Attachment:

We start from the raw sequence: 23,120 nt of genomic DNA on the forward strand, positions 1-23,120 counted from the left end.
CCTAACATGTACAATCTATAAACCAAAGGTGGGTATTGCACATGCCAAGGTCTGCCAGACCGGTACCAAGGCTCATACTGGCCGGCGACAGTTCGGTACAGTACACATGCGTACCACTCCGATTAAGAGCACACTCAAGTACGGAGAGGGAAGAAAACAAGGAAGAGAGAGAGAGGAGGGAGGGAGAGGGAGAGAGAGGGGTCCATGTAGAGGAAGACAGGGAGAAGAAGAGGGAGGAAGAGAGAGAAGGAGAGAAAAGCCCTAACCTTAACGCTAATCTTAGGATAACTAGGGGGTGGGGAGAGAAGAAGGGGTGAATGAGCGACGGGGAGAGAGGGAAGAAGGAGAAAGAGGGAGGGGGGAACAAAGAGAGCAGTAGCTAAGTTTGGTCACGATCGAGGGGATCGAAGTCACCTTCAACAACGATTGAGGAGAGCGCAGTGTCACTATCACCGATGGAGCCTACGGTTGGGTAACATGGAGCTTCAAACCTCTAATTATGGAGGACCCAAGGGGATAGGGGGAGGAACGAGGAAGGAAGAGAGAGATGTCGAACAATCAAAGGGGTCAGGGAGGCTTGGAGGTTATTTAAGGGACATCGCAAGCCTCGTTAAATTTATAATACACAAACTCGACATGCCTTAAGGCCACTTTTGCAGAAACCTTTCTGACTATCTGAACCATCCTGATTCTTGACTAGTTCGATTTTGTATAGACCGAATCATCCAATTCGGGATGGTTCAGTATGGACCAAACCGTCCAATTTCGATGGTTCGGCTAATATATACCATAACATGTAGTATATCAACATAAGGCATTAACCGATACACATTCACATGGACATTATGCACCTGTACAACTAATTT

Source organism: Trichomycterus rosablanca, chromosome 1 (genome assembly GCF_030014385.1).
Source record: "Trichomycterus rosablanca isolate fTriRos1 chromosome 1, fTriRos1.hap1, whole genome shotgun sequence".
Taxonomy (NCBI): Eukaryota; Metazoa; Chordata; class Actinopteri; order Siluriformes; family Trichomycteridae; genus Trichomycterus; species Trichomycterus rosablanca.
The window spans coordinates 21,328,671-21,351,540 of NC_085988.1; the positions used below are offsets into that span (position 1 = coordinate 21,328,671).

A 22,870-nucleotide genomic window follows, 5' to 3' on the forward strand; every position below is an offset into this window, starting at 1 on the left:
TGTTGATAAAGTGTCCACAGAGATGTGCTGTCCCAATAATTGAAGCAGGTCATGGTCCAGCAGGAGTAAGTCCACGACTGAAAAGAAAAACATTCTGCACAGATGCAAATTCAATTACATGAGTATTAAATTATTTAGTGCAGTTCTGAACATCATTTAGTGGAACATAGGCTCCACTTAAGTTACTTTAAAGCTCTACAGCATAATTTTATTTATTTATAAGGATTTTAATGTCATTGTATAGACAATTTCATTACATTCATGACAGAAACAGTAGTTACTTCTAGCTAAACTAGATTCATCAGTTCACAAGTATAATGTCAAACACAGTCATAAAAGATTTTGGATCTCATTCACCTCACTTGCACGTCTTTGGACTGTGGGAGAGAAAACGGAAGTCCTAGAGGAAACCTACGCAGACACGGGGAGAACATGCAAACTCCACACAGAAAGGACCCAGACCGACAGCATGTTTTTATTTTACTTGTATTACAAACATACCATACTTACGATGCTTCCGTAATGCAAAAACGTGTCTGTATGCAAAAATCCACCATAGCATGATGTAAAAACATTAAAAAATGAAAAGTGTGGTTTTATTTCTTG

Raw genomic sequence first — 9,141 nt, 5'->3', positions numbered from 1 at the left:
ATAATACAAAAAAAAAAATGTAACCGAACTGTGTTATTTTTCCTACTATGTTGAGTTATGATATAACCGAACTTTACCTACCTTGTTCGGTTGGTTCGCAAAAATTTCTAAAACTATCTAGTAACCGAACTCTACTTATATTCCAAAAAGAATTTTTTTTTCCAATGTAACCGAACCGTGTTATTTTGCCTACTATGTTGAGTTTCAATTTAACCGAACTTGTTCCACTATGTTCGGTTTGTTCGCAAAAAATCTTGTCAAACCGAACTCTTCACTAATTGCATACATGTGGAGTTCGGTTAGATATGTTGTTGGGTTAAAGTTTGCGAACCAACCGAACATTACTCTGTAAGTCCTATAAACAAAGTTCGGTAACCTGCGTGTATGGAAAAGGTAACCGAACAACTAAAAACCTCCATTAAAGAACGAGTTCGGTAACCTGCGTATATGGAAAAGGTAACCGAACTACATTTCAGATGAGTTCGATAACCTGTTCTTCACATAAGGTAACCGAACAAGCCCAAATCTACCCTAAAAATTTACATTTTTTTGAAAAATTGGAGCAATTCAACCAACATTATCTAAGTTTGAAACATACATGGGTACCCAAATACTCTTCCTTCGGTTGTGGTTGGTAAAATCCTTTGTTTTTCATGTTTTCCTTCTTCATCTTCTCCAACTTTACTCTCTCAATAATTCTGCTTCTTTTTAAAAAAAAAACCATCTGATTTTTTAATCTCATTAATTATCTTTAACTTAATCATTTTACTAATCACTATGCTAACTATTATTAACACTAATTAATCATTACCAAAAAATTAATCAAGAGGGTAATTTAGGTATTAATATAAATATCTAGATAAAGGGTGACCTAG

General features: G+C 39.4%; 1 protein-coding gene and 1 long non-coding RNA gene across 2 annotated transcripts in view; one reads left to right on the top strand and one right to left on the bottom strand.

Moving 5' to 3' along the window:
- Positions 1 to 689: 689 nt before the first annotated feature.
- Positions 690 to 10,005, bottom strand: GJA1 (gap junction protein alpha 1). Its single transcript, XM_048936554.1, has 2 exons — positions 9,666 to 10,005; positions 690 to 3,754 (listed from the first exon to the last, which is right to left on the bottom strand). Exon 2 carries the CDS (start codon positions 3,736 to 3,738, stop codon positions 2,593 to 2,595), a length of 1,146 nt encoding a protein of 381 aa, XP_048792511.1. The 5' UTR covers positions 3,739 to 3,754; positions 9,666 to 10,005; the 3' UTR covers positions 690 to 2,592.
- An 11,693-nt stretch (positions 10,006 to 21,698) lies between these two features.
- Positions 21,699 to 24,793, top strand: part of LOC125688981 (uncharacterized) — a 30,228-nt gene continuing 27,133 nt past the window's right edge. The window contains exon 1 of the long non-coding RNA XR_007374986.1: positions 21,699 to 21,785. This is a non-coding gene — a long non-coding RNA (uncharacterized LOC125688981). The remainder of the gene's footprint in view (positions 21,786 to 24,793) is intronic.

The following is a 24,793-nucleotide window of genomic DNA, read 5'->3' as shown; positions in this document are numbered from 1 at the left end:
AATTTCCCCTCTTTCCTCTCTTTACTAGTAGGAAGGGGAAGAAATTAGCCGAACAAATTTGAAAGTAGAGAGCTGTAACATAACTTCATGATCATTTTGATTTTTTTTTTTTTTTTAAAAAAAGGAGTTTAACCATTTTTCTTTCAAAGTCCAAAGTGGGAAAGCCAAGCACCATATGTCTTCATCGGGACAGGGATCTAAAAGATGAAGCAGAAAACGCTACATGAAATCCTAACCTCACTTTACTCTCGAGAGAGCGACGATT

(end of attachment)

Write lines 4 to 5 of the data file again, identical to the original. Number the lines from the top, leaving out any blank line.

Source record: "Trichomycterus rosablanca isolate fTriRos1 chromosome 1, fTriRos1.hap1, whole genome shotgun sequence".
Taxonomy (NCBI): Eukaryota; Metazoa; Chordata; class Actinopteri; order Siluriformes; family Trichomycteridae; genus Trichomycterus; species Trichomycterus rosablanca.